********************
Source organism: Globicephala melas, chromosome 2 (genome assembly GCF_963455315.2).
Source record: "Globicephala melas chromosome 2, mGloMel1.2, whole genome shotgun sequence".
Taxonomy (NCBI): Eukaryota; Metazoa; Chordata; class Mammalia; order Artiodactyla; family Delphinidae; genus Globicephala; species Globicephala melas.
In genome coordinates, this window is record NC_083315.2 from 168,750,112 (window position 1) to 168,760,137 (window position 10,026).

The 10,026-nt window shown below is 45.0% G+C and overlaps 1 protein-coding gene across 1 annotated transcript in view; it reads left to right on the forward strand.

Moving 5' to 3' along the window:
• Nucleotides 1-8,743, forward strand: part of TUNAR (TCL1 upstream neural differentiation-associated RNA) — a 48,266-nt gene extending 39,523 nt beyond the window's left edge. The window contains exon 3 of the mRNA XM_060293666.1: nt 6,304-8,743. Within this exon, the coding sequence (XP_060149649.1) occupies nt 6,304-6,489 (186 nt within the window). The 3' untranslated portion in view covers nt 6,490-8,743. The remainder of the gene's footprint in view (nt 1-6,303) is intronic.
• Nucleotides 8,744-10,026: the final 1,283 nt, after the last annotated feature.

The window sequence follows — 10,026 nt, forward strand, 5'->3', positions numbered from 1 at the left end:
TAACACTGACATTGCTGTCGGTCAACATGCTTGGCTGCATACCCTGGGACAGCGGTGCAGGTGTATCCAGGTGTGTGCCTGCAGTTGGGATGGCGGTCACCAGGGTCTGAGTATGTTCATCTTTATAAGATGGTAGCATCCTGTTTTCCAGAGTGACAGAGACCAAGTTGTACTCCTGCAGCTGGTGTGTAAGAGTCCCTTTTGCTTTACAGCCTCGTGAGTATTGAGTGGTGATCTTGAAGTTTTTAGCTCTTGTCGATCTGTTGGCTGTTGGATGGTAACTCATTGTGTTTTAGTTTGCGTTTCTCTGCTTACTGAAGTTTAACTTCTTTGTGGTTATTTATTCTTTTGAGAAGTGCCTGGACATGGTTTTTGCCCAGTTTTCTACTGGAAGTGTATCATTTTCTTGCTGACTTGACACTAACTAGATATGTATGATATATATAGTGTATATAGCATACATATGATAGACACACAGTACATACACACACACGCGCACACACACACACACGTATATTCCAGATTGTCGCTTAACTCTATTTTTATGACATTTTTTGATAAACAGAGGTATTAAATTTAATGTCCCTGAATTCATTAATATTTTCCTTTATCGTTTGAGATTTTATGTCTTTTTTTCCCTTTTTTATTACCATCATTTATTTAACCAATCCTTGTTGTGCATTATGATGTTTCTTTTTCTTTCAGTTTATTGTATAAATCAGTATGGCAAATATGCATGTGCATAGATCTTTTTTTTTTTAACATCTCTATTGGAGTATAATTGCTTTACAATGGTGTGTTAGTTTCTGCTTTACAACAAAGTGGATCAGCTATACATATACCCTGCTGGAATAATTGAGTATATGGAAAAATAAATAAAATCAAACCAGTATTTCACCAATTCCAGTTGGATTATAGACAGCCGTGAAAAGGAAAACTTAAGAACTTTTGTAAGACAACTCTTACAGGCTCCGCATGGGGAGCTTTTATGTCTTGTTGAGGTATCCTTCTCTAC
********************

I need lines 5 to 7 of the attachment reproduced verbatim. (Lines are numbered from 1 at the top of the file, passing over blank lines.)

The 10,026-nt window shown below is 45.0% G+C and overlaps 1 protein-coding gene across 1 annotated transcript in view; it reads left to right on the forward strand.

Moving 5' to 3' along the window:
• Nucleotides 1-8,743, forward strand: part of TUNAR (TCL1 upstream neural differentiation-associated RNA) — a 48,266-nt gene extending 39,523 nt beyond the window's left edge. The window contains exon 3 of the mRNA XM_060293666.1: nt 6,304-8,743. Within this exon, the coding sequence (XP_060149649.1) occupies nt 6,304-6,489 (186 nt within the window). The 3' untranslated portion in view covers nt 6,490-8,743. The remainder of the gene's footprint in view (nt 1-6,303) is intronic.